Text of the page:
Metaphors. Metaphors can be a colorful way to convey in language how one thing is like another, especially when we are trying to explain dry, complicated ideas. Using these kinds of comparisons can help us express ideas and solve problems in creative and innovative ways, making our message more memorable. Think about “silo-busting and bridge-building,” “time is money,” “thinking outside the box”—all commonly used business metaphors.

A leader could stand up and drone on about how important it is for work to get done quickly. But, instead, using the phrase, “time is money” gets the point across in a succinct and understandable way.

Rituals. We may associate the term “ritual” with religious practice; however, the practical employment of ritual can go far beyond the church or temple into the everyday business world. Workplace rituals can help to deepen your employee engagement, enrich your company culture, and create a greater sense of belonging, connection, and participation by actively involving people in meaningful, intentional actions.

Psychologists have discovered that the power of ritual derives from their ability to link the physical with the psychological and the emotional. A recent review of scholarship on rituals found that the actions of physically going through rituals can:


  • help people feel satisfied and in control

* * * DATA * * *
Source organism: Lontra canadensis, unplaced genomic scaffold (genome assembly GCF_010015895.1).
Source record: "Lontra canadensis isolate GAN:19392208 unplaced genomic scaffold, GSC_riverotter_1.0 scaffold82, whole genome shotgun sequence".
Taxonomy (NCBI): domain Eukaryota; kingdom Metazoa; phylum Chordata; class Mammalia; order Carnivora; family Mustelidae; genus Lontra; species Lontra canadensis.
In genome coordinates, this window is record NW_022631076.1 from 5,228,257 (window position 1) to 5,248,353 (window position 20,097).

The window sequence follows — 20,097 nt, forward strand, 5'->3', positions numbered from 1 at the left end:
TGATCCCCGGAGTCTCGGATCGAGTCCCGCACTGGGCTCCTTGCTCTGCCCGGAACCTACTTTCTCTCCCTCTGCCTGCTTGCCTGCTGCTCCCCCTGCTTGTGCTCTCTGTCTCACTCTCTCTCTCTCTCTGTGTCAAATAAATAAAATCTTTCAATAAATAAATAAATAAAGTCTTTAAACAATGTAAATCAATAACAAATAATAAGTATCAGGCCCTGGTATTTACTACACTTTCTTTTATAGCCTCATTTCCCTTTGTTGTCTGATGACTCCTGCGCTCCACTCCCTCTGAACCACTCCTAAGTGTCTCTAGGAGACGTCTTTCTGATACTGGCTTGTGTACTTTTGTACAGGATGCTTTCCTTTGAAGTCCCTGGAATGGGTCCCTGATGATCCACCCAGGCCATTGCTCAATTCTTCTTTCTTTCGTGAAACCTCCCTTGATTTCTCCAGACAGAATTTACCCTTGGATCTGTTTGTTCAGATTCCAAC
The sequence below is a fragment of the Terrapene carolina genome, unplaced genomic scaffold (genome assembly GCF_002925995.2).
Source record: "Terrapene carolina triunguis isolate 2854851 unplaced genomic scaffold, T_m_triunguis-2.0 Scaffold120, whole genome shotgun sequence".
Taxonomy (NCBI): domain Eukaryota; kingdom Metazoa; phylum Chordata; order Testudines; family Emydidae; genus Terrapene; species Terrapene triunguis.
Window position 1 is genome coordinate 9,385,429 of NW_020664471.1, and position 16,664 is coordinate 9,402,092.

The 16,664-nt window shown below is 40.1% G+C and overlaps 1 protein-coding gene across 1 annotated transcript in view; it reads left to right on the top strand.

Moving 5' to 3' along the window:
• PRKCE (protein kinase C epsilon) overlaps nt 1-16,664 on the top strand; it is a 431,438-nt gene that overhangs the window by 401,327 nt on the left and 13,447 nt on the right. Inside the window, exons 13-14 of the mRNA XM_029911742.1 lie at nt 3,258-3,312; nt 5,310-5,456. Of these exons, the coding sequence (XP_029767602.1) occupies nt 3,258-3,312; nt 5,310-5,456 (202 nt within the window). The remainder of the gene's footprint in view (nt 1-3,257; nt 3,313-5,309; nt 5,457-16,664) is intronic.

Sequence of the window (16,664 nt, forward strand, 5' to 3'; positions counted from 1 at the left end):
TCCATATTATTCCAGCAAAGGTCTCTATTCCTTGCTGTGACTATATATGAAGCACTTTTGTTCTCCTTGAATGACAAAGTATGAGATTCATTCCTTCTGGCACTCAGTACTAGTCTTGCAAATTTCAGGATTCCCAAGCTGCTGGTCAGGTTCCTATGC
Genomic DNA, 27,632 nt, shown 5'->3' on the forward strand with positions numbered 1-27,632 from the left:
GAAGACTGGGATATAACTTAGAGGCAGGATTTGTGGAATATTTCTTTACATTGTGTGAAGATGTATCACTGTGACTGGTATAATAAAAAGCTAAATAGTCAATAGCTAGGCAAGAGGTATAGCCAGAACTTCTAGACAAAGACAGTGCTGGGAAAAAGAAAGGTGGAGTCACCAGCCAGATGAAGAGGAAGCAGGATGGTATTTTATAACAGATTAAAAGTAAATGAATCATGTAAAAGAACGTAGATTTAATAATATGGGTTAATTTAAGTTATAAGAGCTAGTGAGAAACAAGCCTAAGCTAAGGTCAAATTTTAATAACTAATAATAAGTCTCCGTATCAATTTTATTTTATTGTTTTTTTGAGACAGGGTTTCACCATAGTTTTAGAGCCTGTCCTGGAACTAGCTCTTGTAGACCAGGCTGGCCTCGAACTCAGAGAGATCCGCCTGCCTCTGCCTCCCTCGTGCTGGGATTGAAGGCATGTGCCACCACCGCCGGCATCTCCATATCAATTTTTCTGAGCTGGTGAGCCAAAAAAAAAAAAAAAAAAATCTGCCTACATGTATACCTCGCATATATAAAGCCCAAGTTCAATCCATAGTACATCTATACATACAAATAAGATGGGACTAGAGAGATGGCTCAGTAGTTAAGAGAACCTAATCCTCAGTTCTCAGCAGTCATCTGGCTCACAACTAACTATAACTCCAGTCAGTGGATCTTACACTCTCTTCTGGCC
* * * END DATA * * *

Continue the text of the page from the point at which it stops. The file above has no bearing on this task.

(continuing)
• regulate people’s emotions, keeping them calm
  • regulate people’s performance, helping them to act in a steadier and more focused way
  • regulate people’s sense of belonging, giving them a stable feeling of social connection

Source: Rituals for Work, Ozenc & Hagan

Some exciting ways to employ ritual in the workplace might include welcoming a new employee to the team, celebrating project milestones, holding regular team huddles, creating space for deep concentration and focus, and intentionally honoring endings.

(For much more on this topic, visit Ritual Design Lab.)

Ceremonies. Through ceremony, we create and participate in an event to honor a significant milestone in the organization, allowing individuals to express emotion collectively. Ceremonies are a way to strengthen the values of the group and deepen cohesion. 

They might be used to mark the retirement of a dedicated employee, achievement of an important team award, or even something “smaller” or more “ordinary,” such as hitting quarterly targets. Company ceremonies can range from lavish annual black-tie affairs to simple budget-neutral Friday team lunch potlucks or high-fives during a meeting. The key is taking the time and space to notice and acknowledge the events and milestones that have meaning for group members and giving them an opportunity to actively participate.

Employment of symbolism, metaphor, ritual, and ceremony can have a significant impact on your organizational culture, the way in which people glean meaning and a sense of belonging in their workplace, and the ease with which individuals move through change and transition. Consider how you might use these powerful tools to enrich a sense of teamwork and collaboration and smooth the glidepath of change and transition throughout your organization.